An Examination of the Role of Emotions in Trust and Control

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Jordan, Peter

Troth, Ashlea

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2012
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Abstract

Since the 1980s, new forms of organising have developed which address the needs of organisations to make adaptive changes to their structures and processes and to rapidly respond to customer and market demands. Where previously the dominant form of organisation in western countries was bureaucracy, it is now being replaced by more organic forms of organisation (McSweeney, 2006). Where bureaucratic organisations have clear boundaries and control structures, standard operating procedures, and hierarchical chains of command, the post-bureaucratic organisation is characterised by normative forms of control that are sustained by socialisation and teamwork (Styhre, 2008). One prominent characteristic of these new structures is trust. Although trust has always been required in organisations, the object of trust has moved from organisation and systems trust to trust in individuals (Lowe & Locke, 2008). Similarly, control has moved from hierarchical and structural forms to trust-based control (Maravelias, 2003). While forms of organising and control are being reconsidered in the workplace, the role of emotions in organisational life is also a growing area of investigation (Ashkanasy, Härtel, & Zerbe, 2000). Emotions are integral to the relationship between control and trust, given that trust has both cognitive and emotional dimensions (Lewis & Weigert, 1985).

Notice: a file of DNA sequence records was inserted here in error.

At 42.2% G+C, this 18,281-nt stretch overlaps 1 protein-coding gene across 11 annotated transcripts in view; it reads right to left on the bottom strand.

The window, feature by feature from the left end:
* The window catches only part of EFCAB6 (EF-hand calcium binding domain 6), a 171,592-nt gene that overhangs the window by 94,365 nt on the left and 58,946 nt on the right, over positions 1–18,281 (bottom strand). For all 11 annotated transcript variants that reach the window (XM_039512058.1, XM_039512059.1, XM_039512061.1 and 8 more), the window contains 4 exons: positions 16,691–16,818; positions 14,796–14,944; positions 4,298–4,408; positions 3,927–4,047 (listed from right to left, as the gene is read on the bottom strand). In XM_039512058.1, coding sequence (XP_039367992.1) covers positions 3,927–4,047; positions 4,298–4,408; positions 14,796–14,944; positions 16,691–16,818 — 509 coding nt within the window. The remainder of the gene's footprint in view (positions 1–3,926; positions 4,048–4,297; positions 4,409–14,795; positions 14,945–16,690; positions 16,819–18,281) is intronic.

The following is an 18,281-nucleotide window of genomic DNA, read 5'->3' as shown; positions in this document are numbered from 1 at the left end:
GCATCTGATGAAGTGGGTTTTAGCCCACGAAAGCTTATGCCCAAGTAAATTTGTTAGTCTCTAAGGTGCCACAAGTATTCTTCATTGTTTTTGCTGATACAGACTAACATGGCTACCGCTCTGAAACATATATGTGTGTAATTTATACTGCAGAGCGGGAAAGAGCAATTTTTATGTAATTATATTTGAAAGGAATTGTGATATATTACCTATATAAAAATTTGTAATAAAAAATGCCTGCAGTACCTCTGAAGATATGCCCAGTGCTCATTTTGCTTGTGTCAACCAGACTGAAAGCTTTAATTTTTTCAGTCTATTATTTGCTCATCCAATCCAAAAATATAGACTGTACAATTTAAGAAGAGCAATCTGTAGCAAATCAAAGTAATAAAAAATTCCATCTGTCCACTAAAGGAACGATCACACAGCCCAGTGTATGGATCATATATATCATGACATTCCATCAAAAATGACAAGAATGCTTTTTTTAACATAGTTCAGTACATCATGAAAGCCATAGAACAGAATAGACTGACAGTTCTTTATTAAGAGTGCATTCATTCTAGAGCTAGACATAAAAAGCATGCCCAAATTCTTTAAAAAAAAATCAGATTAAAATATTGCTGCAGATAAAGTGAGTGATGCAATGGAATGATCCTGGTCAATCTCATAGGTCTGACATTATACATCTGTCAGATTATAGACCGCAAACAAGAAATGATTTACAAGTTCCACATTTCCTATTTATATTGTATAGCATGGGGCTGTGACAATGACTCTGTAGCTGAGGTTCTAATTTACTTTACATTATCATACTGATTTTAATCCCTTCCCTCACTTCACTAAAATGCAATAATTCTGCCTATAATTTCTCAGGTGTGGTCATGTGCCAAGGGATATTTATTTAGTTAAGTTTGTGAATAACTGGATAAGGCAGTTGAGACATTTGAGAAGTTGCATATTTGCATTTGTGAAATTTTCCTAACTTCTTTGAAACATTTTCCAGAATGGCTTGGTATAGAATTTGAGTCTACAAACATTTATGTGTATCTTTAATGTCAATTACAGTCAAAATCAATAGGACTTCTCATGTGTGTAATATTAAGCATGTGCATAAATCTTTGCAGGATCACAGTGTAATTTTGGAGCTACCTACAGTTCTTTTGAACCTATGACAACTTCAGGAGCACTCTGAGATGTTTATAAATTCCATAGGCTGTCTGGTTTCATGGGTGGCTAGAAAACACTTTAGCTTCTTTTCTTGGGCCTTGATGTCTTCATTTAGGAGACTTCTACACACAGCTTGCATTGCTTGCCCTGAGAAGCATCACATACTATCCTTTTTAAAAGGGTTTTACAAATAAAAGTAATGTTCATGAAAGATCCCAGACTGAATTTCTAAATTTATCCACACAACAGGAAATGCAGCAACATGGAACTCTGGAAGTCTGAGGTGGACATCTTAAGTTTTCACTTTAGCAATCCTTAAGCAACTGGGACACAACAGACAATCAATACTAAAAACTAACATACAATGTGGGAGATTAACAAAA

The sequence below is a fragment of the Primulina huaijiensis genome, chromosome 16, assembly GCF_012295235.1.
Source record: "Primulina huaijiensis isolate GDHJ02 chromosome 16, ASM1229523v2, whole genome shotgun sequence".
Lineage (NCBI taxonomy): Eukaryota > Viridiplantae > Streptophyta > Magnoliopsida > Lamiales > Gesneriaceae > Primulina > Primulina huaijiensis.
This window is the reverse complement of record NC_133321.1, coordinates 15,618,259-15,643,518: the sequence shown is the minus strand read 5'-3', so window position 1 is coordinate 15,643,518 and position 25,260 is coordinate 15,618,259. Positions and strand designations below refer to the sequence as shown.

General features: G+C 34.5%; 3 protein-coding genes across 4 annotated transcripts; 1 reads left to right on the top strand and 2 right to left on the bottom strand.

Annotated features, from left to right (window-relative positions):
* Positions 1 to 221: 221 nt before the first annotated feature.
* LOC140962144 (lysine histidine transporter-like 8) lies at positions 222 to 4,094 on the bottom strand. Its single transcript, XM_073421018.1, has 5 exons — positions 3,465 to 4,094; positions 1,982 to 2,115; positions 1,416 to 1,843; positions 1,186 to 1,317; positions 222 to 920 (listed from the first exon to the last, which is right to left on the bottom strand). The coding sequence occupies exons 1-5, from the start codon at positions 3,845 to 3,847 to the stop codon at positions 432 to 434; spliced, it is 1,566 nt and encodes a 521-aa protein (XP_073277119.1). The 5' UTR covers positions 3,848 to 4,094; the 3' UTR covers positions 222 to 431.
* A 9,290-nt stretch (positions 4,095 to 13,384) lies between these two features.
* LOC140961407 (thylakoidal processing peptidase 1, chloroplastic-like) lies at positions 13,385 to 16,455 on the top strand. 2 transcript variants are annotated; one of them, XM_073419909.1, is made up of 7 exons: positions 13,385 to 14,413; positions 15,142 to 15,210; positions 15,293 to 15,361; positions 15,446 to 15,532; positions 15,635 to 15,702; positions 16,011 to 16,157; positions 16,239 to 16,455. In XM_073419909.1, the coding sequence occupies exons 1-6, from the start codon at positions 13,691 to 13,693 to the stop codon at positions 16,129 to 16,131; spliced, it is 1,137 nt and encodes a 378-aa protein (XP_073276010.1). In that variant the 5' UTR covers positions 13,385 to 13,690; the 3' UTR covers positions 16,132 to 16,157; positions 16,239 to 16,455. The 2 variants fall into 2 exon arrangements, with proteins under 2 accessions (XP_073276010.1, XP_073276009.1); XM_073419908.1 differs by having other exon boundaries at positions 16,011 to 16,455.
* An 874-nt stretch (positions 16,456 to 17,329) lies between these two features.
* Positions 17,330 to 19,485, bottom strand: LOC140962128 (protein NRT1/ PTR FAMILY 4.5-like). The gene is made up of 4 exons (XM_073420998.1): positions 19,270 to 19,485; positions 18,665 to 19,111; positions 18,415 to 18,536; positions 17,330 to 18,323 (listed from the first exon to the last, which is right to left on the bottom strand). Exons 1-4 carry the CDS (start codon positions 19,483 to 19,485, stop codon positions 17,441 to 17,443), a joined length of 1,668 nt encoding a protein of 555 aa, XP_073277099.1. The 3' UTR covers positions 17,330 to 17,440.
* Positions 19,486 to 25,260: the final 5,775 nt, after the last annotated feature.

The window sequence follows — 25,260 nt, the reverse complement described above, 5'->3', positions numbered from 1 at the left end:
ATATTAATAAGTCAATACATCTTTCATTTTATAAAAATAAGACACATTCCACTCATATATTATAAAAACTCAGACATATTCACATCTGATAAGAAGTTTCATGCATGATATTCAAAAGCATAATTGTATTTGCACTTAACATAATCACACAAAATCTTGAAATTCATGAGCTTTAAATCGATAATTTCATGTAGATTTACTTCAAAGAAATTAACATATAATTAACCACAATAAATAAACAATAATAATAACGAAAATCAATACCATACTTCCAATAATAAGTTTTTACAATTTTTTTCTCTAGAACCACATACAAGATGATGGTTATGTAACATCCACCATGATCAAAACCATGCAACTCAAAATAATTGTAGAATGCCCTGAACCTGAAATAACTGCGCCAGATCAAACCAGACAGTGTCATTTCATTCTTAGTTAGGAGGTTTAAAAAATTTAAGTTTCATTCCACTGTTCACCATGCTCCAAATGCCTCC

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Thesis (PhD Doctorate)

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Doctor of Philosophy (PhD)

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Griffith Business School

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The author owns the copyright in this thesis, unless stated otherwise.

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Public

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Subject

Emotional intelligence

Organizational management

Learning organizations

Organizational structure

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